MIAMI - Asset managers have been looking to complex trading strategies such as 130/30 funds to create additional alpha, but experts stress that investors should be careful to fully understand these products, and use them carefully.

130/30 funds use leverage to short sell poor-performing stocks - up to 30% of their value - and then re-invest the money into top-performing stocks.

"You are effectively selling shares you don't own in your portfolio by borrowing them," said Michael Rosenberg, director of prime finance for Citi, at the National Investment Company Service Association's conference here last week. This year's theme was "Cultivating Growth."

The idea behind 130/30s is the poor-performing stocks will continue to drop in value, and an investor can buy them back at a lower cost than they borrowed them, he said.

"If you have a specific stock index, you can borrow shares to secure a location for a desired short position, go to an executing broker to have them execute a short sale, and have them post the collateral as a margin for the short position," Rosenberg said.

Leveraging can provide easy profits, so long as it isn't being overdone and the trends continue to go the way the buyer hopes, but the strategy also comes with greater risk.

Past performance does not guarantee future results, and leverage magnifies both gains and losses.

Many managers are worried that complex trading strategies could backfire and spill over into other areas, like the fallout from sub-prime mortgages.

Tens of thousands of homeowners bought mortgages on homes they couldn't afford with the expectation that housing prices would keep going up. When the housing bubble burst, the homes lost value and homeowners owed more than they had.

"This trend is not going to stop," said David Lang, managing director of the asset management division of Goldman Sachs. "Some will get it right and will be very successful. Others will not."

Lang suggested managers set up a committee with formal guidelines and senior representation that has "teeth," or the authority to stop trading if they don't feel comfortable. They can also create a centralized database that inventories instruments, said the Goldman managing director.

Firms should also have a good legal team that works closely together with investment managers to negotiate, reconcile and capture transactions, Lang said.

"Contract terms are not standardized," said Don Gignac, senior managing director of alternative investment operations for International Fund Services. "There are significant ramifications if it's not done thoroughly."

Gignac advised firms to require careful review of contracts with their legal teams.

There are already some controls in place for mutual funds. The Investment Company Act of 1940 set limits on the service charges, financial disclosure, fiduciary duties and filings of mutual funds.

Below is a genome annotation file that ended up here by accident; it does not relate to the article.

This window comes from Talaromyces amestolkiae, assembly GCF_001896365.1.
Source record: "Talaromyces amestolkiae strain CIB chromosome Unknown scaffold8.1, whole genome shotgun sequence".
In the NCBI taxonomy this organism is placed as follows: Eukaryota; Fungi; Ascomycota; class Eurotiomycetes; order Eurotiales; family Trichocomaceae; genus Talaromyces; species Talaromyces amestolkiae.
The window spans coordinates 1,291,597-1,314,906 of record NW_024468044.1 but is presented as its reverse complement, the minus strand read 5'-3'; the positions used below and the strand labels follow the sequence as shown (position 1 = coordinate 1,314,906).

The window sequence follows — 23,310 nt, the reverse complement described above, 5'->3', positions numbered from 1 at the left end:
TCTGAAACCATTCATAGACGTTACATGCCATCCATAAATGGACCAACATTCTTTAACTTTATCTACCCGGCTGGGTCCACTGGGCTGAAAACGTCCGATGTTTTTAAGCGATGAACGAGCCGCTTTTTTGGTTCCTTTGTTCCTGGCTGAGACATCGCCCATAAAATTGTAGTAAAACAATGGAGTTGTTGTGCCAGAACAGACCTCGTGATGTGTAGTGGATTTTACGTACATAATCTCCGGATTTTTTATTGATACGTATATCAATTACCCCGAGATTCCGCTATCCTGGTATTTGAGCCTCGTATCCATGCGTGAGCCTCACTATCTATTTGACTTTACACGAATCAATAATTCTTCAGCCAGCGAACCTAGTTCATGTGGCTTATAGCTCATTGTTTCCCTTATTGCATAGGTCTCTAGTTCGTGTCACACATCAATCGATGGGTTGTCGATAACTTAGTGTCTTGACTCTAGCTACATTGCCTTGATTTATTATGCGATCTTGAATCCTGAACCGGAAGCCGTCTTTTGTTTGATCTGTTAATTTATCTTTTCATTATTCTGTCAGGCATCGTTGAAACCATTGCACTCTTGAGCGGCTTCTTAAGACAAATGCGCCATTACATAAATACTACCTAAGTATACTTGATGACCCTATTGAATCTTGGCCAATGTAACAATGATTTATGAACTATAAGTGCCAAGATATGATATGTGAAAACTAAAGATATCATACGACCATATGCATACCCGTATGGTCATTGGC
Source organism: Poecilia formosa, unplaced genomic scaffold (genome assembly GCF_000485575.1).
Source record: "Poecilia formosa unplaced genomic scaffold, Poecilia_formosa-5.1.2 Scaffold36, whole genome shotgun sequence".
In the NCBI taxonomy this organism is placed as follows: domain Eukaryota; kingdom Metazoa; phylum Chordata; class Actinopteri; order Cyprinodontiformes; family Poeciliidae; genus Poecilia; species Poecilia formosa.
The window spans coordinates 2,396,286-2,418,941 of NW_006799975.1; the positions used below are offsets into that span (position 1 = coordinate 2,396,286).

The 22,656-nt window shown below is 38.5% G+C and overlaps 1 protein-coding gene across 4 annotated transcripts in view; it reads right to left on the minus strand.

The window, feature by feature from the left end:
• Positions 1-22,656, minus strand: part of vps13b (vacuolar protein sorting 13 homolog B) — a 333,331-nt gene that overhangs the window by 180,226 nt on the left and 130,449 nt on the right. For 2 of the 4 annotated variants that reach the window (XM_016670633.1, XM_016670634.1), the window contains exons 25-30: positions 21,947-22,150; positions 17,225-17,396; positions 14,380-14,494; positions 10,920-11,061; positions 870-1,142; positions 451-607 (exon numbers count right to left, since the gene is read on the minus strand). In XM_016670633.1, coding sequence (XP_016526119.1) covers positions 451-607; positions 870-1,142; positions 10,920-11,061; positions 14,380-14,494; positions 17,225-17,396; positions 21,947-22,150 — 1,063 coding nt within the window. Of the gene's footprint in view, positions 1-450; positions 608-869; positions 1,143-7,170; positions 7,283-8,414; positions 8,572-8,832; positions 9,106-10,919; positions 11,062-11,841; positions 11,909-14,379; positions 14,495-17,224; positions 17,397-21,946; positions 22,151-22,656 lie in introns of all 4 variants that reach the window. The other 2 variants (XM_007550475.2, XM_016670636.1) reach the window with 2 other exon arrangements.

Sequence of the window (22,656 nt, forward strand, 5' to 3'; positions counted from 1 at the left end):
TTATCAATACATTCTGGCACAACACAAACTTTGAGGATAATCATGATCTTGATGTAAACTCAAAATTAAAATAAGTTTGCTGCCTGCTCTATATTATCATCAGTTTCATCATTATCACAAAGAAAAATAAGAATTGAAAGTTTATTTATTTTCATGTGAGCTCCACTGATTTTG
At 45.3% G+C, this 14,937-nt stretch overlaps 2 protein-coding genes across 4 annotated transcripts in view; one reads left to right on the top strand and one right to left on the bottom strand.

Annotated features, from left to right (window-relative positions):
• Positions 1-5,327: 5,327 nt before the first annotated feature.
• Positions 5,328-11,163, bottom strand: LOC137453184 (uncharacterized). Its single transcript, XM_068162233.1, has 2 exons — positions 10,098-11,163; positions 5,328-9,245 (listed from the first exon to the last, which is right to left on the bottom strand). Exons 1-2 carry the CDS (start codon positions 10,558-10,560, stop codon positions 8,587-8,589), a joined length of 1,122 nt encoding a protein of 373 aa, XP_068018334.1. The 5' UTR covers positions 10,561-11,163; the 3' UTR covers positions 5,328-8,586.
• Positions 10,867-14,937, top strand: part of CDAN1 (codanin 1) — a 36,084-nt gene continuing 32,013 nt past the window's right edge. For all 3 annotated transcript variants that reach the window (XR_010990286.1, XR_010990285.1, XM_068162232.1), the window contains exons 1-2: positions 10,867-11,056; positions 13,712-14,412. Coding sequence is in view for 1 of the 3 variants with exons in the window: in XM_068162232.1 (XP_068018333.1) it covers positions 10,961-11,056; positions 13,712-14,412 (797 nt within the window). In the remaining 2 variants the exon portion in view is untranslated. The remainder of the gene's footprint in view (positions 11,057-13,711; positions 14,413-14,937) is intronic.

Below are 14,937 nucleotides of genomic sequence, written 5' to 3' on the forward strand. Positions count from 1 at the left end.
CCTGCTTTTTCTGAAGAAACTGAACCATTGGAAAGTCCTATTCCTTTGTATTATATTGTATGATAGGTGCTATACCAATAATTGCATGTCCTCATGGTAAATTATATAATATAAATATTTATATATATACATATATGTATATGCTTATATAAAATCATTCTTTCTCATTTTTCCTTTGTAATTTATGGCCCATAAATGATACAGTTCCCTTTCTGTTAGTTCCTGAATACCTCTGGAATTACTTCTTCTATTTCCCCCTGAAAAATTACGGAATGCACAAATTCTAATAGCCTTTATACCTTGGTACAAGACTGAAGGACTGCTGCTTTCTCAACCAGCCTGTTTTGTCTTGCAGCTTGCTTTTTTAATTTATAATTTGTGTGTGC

"40 Act funds are heavily regulated and have limits on leverage," Rosenberg said.

Products like 130/30 funds can provide a little kick to a well-balanced portfolio, but they can be dangerous if mismanaged, or if an investor is unlucky. Investors can reduce their overall risk by investing in a diverse range of stocks, bonds, mutual funds, exchange-traded funds and other alternative investments.

Ultimate Flexibility'

For those who can afford them, hedge funds allow "ultimate flexibility" and diversification, Gignac said.

Hedge funds employ short-selling techniques as well as the use of arbitrage, leverage and derivatives, but their big appeal to high-net-worth investors is their low correlation to other asset classes, he said.

Fund companies looking to engage in complex trading strategies need high-quality resources and robust middle- and back-office support, said Kevin O'Connell, a partner at PricewaterhouseCoopers.

Few people understand these complicated strategies, and knowledge is in high demand.

"There is significant competition for high-quality staff, particularly among hedge funds trying to steal talent," O'Connell said.

Active EFTs:

Hype, Fad or Trend?

Another investment strategy that has fund executives concerned is actively managed exchange-traded funds.

"I don't understand actively managed ETFs, and that bothers me," said Marianne Smythe, senior counsel of investment management for WilmerHale and a former director of the Division of Investment Management of the Securities and Exchange Commission.

"Mutual funds are traded throughout the day, and ETFs are traded throughout the day, yet they can have very different results," she said. "The idea makes me uncomfortable. The whole market-timing mess started with late trading and international markets."

John Brennan, chairman and CEO of Vanguard, said he considers ETFs to be another form of mutual fund.

"We should encourage investors to use ETFs as tools," Brennan said. "I think actively managed ETFs are here to stay. They won't replace actively managed mutual funds, but they will put pressure on mutual funds to be innovative. I think it will make us better through competition."

(c) 2008 Money Management Executive and SourceMedia, Inc. All Rights Reserved.

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